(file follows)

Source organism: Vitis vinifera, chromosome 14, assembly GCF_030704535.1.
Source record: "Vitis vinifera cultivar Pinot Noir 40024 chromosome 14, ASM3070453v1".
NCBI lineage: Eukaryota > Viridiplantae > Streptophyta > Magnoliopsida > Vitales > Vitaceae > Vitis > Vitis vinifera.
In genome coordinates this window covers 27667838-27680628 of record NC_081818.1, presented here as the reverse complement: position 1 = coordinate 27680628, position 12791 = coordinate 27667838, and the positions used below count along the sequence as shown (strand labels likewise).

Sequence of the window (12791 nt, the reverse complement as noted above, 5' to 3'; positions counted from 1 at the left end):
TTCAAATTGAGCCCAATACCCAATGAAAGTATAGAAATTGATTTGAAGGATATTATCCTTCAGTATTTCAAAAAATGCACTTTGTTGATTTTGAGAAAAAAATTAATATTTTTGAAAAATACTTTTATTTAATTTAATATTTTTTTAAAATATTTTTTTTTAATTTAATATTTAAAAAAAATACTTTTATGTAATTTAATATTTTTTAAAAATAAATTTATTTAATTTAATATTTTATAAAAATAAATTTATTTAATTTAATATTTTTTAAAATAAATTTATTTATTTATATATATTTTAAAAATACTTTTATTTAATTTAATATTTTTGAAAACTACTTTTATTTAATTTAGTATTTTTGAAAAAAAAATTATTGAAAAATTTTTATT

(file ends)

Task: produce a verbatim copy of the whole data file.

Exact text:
Source organism: Vitis vinifera, chromosome 14, assembly GCF_030704535.1.
Source record: "Vitis vinifera cultivar Pinot Noir 40024 chromosome 14, ASM3070453v1".
NCBI lineage: Eukaryota > Viridiplantae > Streptophyta > Magnoliopsida > Vitales > Vitaceae > Vitis > Vitis vinifera.
In genome coordinates this window covers 27667838-27680628 of record NC_081818.1, presented here as the reverse complement: position 1 = coordinate 27680628, position 12791 = coordinate 27667838, and the positions used below count along the sequence as shown (strand labels likewise).

Sequence of the window (12791 nt, the reverse complement as noted above, 5' to 3'; positions counted from 1 at the left end):
TTCAAATTGAGCCCAATACCCAATGAAAGTATAGAAATTGATTTGAAGGATATTATCCTTCAGTATTTCAAAAAATGCACTTTGTTGATTTTGAGAAAAAAATTAATATTTTTGAAAAATACTTTTATTTAATTTAATATTTTTTTAAAATATTTTTTTTTAATTTAATATTTAAAAAAAATACTTTTATGTAATTTAATATTTTTTAAAAATAAATTTATTTAATTTAATATTTTATAAAAATAAATTTATTTAATTTAATATTTTTTAAAATAAATTTATTTATTTATATATATTTTAAAAATACTTTTATTTAATTTAATATTTTTGAAAACTACTTTTATTTAATTTAGTATTTTTGAAAAAAAAATTATTGAAAAATTTTTATT